The concept of DKIM can be better understood with this example: A hacker could potentially change the headers of an email and send me an email impersonating my boss. Let’s say that I received an email from “boss@itechtics.org” asking for some sensitive information. Since the domain associated with the email address is “itechtics.org“, I would think of this as a legitimate email and reply with the required information.

However, with DKIM in place, the receiving mail server would check the email header for the digital signature, decrypt it, and determine whether the DKIM check is a PASS or a FAIL. It would then accordingly reject the email, or send it to the spam folder.

How DKIM works

Note that there are two parts to the DKIM technology:

  1. The DKIM record, which is a TXT record stored on the DNS server, and
  2. the DKIM header, which is attached to the incoming emails from the domain.

Note that the DKIM header serves a different purpose than the DKIM record, and we have discussed the DKIM header down below.

As for the DKIM records; here is how they work. When a mail server sends out an email from a specific domain, it adds an encrypted digital signature associated with that particular domain into the DKIM header of the email. When the receiving mail server receives this email, it checks the DNS record for the domain found inside the header.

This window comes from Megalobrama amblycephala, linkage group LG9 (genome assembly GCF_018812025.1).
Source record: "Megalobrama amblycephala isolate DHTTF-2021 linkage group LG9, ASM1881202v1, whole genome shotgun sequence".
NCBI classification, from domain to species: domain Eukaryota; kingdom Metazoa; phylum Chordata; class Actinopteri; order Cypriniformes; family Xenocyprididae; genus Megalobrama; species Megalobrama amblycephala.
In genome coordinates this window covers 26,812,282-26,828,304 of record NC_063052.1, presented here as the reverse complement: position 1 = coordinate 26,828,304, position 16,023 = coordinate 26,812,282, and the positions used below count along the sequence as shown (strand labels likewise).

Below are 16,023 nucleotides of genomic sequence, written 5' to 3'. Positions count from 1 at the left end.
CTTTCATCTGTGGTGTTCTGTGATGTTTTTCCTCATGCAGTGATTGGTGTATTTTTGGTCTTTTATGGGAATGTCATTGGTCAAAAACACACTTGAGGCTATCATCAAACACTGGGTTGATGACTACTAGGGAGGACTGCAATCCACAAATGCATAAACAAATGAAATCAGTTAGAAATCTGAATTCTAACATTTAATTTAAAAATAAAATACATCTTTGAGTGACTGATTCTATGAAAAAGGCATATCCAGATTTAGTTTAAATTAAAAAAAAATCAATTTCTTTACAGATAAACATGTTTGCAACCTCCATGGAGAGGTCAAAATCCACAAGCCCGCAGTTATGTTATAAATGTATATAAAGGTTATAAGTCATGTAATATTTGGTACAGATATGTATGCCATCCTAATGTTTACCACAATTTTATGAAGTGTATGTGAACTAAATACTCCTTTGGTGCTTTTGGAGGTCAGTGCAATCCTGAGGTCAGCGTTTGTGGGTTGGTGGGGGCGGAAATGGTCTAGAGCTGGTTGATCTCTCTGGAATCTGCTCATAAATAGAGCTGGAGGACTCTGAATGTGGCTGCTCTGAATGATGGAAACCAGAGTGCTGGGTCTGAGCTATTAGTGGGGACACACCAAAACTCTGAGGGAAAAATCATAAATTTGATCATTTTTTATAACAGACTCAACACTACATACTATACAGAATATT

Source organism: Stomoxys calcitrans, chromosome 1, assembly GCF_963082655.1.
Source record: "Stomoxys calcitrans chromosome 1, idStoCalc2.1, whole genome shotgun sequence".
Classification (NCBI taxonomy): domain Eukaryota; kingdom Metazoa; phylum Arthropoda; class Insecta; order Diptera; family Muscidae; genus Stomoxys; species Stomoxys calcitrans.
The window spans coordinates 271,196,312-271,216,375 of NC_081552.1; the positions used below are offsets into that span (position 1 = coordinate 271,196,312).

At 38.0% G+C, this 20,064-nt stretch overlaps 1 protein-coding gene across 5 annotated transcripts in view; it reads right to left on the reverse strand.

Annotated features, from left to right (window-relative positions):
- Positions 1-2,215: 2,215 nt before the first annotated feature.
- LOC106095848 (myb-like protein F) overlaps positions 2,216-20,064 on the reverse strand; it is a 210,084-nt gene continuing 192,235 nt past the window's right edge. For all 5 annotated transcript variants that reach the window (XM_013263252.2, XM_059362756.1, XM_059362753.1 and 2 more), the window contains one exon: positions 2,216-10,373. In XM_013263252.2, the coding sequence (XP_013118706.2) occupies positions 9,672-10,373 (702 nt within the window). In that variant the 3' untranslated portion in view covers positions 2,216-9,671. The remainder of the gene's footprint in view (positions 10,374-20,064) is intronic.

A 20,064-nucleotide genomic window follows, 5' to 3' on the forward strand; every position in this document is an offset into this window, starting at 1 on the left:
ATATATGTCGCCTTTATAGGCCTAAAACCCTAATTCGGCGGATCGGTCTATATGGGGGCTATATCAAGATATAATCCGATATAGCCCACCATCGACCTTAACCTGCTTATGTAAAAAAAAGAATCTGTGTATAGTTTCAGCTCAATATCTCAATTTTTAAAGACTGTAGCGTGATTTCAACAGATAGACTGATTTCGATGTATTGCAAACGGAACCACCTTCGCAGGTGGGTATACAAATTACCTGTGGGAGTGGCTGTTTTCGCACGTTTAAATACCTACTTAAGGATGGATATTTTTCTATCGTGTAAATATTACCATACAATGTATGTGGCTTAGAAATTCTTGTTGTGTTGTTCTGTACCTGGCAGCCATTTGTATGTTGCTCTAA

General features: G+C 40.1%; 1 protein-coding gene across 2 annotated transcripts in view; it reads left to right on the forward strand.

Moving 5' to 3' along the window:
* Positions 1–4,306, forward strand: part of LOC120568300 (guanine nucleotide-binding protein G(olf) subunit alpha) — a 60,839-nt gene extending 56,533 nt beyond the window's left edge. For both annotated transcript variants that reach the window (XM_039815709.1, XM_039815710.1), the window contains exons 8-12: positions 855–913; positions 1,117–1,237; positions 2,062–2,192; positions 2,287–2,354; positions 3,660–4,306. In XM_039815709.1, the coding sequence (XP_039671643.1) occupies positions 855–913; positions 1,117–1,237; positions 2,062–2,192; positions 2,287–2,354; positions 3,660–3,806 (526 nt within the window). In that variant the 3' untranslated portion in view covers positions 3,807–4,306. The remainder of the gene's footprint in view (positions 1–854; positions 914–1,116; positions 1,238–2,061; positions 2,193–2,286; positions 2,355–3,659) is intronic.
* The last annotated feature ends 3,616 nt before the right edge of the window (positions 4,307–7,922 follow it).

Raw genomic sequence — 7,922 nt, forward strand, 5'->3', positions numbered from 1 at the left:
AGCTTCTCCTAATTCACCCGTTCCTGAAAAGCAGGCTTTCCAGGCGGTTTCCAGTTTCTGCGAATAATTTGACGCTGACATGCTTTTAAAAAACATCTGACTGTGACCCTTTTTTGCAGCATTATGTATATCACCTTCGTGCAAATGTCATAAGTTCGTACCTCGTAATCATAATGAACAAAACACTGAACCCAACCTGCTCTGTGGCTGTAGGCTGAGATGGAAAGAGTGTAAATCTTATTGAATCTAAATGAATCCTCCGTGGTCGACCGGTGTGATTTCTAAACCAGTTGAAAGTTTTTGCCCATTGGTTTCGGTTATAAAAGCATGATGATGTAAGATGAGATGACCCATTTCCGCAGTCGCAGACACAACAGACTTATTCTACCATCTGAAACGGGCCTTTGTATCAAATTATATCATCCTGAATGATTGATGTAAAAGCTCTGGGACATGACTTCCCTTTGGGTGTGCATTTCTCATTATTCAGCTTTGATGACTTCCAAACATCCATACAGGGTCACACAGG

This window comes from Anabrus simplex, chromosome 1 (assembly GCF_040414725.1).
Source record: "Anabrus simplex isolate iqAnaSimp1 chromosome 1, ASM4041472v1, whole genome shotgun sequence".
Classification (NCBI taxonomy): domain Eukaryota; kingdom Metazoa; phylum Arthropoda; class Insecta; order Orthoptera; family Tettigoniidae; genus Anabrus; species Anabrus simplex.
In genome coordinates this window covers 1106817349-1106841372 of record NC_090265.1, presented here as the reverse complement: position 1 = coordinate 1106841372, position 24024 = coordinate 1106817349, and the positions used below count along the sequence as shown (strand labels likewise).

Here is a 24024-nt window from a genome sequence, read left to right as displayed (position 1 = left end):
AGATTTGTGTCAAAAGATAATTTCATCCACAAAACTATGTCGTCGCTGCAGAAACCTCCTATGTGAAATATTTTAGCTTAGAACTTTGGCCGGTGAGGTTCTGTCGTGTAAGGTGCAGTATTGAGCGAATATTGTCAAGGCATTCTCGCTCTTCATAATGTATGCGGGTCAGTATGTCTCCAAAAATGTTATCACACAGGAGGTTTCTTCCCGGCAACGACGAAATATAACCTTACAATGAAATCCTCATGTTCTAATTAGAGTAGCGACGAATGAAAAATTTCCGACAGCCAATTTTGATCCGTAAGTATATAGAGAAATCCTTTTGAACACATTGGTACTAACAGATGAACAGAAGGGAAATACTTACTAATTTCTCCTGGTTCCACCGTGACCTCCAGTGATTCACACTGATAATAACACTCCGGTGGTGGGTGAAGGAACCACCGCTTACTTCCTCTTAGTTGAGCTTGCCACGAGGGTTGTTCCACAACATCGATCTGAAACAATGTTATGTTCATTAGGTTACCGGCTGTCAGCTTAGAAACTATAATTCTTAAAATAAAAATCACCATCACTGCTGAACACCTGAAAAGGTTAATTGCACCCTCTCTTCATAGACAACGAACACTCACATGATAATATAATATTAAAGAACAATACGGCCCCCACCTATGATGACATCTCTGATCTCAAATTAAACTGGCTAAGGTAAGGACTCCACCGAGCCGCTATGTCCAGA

If it finds that a DKIM DNS record exists, it will use the public key in the DKIM record to decrypt the digital signature and verify it.

Note: A DNS record can contain more than one DKIM record. When a DKIM record lookup is performed by a mail server, at least one DKIM key should match for a valid authentication.

This verification method also ensures that the email has not been manipulated in transit. If the received email’s header or body has been changed, it will not be verified, and the DKIM check will FAIL.

That said, it is understood that DKIM operates on the header and body of the email, which is RFC 5322, unlike SPF, which operates on the SMTP envelope.

What is a DKIM Record

A DKIM record is a TXT file stored on the DNS server. It contains the public key for a domain, which is to be used to verify the legitimacy of an email by decrypting its digital signature.

Note: Some domains save the DKIM records as CNAME records that point to the key instead. However, these are not the official RFC requirements.